Hi Jackie, I just discovered this site for the first time today. I have been trying to figure out what is going on with me especially beginning to think all the various ailments and conditions I have had throughout the years are somehow related. I stopped to comment when I read that you are waiting for a complete shoulder replacement. I have postponed having Rotator Cuff Surgery called Reverse Shoulder Replacement on both my shoulders since 2021 Sept. timeframe. My Pulmonologist is also checking to see what kind of Lung Disease I have and it is all so confusing especially when I think some Dr's, as great as they are, seem to not really associate all my past issues, which I have indicated don't seem to be possibility related. I apologize if this is not something similar to what you are going through. I am very tired and hope I make sense to you. Thank you for your time.

Hi Donna, I apologise for the late reply - I’ve only just seen your post. What you’re going through sounds very similar to me. I have now been told that I’m something of a poor risk anaesthetic wise due to LIP (lymphatic interstitial pneumonia) pattern ILD (interstitial lung disease) which could lead to a pneumothorax - collapsed lung - whilst under anaesthetic. I have discovered that what I previously thought were cysts are actually holes in my lungs. They don’t currently cause any problems and haven’t got any worse in the last 4 years (evidence on MRIs).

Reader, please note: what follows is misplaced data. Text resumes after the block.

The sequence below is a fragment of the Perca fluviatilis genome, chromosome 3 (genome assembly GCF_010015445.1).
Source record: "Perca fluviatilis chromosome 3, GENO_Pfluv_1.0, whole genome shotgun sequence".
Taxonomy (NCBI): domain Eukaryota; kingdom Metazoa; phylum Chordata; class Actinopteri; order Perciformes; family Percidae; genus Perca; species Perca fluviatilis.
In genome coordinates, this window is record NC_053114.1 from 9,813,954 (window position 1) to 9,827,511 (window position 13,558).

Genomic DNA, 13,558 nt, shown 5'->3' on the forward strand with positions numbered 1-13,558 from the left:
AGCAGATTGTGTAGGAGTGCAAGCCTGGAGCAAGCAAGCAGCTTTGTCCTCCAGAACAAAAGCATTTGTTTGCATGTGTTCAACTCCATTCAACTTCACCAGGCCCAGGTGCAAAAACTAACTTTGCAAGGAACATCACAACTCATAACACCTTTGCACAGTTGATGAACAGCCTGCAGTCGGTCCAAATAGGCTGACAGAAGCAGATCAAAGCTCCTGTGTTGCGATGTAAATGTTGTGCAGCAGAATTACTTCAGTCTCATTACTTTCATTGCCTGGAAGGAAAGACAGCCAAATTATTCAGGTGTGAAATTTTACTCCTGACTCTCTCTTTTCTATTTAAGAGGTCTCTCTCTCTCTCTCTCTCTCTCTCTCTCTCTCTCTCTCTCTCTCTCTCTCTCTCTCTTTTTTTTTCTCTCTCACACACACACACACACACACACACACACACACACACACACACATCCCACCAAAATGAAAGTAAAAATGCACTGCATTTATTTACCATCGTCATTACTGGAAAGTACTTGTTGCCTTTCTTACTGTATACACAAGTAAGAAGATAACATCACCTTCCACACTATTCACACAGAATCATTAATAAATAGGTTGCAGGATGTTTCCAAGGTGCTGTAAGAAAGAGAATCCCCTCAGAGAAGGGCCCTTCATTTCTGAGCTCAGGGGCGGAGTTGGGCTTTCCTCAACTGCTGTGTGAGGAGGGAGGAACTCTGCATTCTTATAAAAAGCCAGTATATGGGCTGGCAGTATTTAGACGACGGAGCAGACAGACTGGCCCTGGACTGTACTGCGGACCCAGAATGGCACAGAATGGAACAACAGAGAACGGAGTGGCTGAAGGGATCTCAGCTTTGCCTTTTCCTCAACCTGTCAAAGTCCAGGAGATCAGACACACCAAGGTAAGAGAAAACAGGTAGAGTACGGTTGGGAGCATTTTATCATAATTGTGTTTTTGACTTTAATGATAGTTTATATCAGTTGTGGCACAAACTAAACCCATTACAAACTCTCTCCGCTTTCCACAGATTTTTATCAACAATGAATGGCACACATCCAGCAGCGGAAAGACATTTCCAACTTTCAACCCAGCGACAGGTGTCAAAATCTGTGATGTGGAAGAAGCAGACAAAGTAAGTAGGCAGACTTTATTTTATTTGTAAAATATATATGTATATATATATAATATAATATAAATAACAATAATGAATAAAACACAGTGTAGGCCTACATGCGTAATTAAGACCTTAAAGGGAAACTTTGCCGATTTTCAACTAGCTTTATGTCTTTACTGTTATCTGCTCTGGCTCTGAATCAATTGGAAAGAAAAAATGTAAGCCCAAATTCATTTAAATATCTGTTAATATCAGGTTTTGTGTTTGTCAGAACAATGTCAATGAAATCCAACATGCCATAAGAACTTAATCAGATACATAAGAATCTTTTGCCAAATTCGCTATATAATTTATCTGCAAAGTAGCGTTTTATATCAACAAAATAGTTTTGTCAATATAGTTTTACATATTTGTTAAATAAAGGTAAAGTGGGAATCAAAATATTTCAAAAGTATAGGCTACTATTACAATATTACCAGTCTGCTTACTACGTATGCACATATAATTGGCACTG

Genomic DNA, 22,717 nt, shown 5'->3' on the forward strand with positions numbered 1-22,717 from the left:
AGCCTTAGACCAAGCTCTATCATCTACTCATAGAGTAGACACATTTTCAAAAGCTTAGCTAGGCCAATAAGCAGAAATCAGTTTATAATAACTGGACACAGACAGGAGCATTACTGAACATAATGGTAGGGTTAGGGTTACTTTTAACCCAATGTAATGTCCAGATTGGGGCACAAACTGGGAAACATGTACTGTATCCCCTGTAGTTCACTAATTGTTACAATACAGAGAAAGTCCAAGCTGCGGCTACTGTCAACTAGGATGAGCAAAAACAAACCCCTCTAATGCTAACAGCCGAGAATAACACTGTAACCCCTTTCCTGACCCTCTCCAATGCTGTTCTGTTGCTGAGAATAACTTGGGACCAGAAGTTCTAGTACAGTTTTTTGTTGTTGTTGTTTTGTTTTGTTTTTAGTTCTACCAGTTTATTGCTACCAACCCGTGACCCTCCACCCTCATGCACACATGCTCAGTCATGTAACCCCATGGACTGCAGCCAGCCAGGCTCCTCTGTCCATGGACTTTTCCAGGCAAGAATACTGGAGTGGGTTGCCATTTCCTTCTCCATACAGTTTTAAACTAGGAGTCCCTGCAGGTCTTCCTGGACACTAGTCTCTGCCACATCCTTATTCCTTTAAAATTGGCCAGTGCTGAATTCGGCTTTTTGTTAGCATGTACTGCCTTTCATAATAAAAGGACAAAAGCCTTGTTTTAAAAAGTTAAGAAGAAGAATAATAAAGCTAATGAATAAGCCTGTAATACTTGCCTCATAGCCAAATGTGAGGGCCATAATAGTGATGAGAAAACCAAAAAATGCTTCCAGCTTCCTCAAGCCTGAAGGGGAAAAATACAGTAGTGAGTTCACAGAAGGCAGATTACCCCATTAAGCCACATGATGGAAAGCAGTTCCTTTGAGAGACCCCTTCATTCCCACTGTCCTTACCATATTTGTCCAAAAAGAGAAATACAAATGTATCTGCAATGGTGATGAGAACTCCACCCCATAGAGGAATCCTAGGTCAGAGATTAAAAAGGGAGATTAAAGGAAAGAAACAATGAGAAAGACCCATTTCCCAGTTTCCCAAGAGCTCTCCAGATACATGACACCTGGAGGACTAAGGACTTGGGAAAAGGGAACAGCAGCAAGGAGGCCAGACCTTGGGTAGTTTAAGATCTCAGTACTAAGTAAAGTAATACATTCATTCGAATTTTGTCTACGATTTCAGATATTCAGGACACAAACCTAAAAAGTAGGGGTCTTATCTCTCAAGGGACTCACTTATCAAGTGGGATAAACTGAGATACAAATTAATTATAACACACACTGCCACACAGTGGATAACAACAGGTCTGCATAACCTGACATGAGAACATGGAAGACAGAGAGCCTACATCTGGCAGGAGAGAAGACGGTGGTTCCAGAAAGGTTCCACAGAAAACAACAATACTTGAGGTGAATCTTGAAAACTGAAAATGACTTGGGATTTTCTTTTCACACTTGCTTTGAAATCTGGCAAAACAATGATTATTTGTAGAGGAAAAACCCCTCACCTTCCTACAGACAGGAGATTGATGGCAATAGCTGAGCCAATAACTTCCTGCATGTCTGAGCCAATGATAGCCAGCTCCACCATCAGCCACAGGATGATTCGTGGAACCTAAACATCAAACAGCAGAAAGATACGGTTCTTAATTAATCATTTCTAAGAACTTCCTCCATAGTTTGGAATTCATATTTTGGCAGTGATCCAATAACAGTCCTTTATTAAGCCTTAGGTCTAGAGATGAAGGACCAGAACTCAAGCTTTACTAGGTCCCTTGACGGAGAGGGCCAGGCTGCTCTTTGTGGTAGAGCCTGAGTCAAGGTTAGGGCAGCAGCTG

Reverse shoulder replacement has been postponed for now, instead I’m doing specialist physio “the Torbay protocol for massive rotator cuff tears” ! - you can find it online, the exercises are painful to do but are helping with range of movement. I’m seeing the surgeon again in 3 months time for a review. To add insult to injury my other shoulder is going the same way which is making everyday life very difficult and frustrating.
It seems to be very difficult to find a rheumatologist that is informed on all the complications of Sjogrens Syndrome - I feel your pain ! I’d be interested to hear if you are making any progress.

I've had Sjogrens for 20+ years and was diagnosed with ILD- pulmonary fibrosis in August of 2020. I'm mostly managed on prednisone and CellCept. I had a shoulder replacement done in the Fall of 2021. I had a consult with the hospital's anesthesia department after scheduling. It really helped with the decision. I did well and didn't have any issues post op. Of course this is just my experience.